TEPATCHE - OpenBSD automatic system patcher / Parchador Automático de sistema OpenBSD
OpenBSD is a stable, robust and secure operating system. Systems administrators running OpenBSD tend to be also more security conscious than administrators running other operating systems. Nevertheless, patching an OpenBSD system can be a tedious process for many people. If a person manages multiple OpenBSD servers, patching each of them can be a long and repetitive task, ideal for automatization.
Tepatche will periodically check the FTP site we indicate it to, and if there is a new patch to be applied, downloads, applies, builds and installs it. Tepatche mantains a small status database to know in what is the status of each of the system’s patches.
- A full OpenBSD installation (including source code in /usr/src and kernel source in /usr/src/sys). This code was tested with OpenBSD release 3.1, but while designing it, patches for 2.9 and 3.0 were also studied and, as the format is the same, they should work. It is important to mention that version 2.9 and older releases ARE NO LONGER MANTAINED, no new patches will be issued for them. It is important to upgrade if you are running an older version.
- Tepatche uses Perl's Net::FTP module. You can install it from ports (p5-libnet) or from the CPAN. Tepatche was developed and tested with p5-libnet-1.0901, the version in 3.1's ports.
- Tepatche is released under a BSD license - read the COPYING file.
- This is EXPERIMENTAL code. It works for me. However, it is code intended to be run as root and to modify vital system binaries, and a programming error can have nasty consequences.
- Tepatche assumes that the patches published in the specified ftphost is trustable. If the ftphost (typically ftp.openbsd.org or one of its mirrors) were to be comprimised, anything can happen. If Tepatche installed a compromised patch, you can revert it with patch's option -R (see man patch(1)). Note that tepatche will not run any command it finds in a patch, only what it can recognize... but there is still plenty of space there.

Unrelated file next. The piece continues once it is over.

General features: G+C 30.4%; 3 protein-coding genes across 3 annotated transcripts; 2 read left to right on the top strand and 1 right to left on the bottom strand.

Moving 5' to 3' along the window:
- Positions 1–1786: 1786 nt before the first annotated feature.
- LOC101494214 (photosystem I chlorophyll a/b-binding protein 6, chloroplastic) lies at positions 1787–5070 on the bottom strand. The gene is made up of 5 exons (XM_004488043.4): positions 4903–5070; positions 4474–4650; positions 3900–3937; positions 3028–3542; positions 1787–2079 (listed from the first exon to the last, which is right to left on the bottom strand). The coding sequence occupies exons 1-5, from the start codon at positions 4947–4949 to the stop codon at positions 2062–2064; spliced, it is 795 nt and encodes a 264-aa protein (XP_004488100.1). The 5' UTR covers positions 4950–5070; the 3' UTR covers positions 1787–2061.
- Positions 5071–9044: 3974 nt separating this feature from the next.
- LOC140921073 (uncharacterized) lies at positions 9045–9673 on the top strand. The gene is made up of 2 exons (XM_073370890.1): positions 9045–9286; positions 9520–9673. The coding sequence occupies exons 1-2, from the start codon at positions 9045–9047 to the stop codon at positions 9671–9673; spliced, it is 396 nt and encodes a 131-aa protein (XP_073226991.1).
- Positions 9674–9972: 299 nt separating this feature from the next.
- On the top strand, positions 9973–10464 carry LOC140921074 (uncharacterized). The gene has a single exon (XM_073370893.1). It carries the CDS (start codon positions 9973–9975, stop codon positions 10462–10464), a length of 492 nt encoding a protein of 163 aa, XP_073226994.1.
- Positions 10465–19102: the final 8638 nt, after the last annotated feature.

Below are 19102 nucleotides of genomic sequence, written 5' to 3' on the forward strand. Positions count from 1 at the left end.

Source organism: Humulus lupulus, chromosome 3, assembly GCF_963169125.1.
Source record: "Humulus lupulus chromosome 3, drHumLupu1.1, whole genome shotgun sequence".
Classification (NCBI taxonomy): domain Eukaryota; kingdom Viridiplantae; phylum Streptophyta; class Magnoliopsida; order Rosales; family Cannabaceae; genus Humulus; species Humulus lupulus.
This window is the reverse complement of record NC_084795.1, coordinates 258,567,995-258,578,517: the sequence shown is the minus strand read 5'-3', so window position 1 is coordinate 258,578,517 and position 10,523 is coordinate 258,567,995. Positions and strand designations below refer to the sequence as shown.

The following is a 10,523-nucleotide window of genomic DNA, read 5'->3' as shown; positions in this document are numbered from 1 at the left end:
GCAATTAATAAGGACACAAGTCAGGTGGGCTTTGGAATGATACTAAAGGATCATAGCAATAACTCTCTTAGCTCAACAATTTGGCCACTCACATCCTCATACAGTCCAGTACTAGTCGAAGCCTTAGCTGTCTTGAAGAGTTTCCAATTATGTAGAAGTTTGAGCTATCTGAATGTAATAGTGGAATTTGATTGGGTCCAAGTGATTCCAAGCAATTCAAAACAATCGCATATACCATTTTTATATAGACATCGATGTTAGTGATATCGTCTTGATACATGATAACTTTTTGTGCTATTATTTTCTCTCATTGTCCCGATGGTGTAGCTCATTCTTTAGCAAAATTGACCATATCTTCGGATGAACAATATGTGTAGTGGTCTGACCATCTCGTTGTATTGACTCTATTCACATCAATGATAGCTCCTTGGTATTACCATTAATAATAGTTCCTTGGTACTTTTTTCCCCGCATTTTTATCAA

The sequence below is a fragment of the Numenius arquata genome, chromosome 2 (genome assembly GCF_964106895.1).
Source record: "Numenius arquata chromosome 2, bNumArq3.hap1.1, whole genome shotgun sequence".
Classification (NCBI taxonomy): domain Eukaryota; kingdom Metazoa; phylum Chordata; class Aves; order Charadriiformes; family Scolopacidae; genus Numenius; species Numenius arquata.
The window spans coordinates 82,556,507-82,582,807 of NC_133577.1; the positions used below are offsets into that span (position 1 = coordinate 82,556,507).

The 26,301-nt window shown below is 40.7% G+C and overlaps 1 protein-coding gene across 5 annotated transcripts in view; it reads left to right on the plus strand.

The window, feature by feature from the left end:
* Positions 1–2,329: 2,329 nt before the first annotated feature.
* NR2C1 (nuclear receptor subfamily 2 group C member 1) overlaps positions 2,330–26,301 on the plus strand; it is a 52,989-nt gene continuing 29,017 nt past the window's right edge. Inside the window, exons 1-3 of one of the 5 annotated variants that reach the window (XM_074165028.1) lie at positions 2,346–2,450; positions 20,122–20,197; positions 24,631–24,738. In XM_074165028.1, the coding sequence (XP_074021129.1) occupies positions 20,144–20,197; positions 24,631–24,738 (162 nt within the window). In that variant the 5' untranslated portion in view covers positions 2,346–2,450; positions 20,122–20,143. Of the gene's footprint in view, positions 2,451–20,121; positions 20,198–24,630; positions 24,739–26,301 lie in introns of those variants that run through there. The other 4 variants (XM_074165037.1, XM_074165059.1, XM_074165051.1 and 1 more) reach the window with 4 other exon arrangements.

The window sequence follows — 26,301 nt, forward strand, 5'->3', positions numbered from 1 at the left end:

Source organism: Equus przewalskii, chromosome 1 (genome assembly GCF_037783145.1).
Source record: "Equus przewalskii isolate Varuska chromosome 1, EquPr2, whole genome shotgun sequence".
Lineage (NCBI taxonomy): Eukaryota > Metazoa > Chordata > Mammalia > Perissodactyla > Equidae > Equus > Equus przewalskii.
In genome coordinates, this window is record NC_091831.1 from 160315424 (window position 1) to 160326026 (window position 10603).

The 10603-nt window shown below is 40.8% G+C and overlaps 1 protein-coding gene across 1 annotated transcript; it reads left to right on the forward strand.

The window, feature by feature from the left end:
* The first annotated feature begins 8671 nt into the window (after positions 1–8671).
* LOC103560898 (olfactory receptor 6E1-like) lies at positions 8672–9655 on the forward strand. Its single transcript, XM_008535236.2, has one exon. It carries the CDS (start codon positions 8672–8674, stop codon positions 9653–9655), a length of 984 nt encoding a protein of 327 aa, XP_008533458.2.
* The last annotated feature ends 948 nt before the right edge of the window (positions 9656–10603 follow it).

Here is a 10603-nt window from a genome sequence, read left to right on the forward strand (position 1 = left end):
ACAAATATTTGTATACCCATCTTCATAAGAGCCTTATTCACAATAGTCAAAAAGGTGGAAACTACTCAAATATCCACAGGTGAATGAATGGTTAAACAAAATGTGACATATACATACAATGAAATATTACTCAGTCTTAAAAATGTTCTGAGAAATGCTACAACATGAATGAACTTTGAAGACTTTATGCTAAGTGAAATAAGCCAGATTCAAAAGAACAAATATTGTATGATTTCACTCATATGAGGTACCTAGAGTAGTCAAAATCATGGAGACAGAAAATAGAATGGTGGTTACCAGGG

- If applying a patch requires kernel compilation, the system administrator MUST DO SO MANUALLY. Tepatche will patch the sources, but building the kernel involves many steps that do require manual operator involvement.
- Tepatche will ONLY patch the base system - If you use any extra ports, they WILL NOT be patched. Please refer to the note on ports and the security audit at http://www.openbsd.org/ports.html
Tepatche consists of one program file (/usr/local/sbin/tepatche), a configuration file (/etc/tepatche.conf) and a data directory (/var/db/tepatche/). The configuration file has the following fields:
- ftphost: Which FTP server to connect to (i.e. ftp.openbsd.org)
- ftpdir: Which is the base FTP directory for the patches (i.e. /pub/OpenBSD/patches/3.1)
- ftppasv: Whether passive FTP mode is required (1) or not (0)
- ftplogin: username and password to log in (separated by comma, i.e. anonymous, email@example.com)
- archs: Comma-separated list of architectures to download (i.e. i386, common) Please remember to include common!
- patchdir: Where are the patches stored in our computer (i.e. /var/db/tepatche)
- statusfile: Where is the status file (i.e. /var/db/tepatche/statusfile)
With this file in place, Tepatche can be run simply with no arguments, just /usr/local/sbin/tepatche. I suggest you to run it from your crontab (see man crontab(5)). I suggest running it once a day, at most once an hour - please don’t flood ftp.openbsd.org with requests every minute ;-)
Tepatche keeps the information it needs about the state of the system in the ‘statusfile’ (by default, located at /var/db/tepatche/statusfile). This is a plain-text file following the format:
Where ‘descriptor’ is an alphanumeric string, and ‘status’ is a valid status number. Valid status numbers are: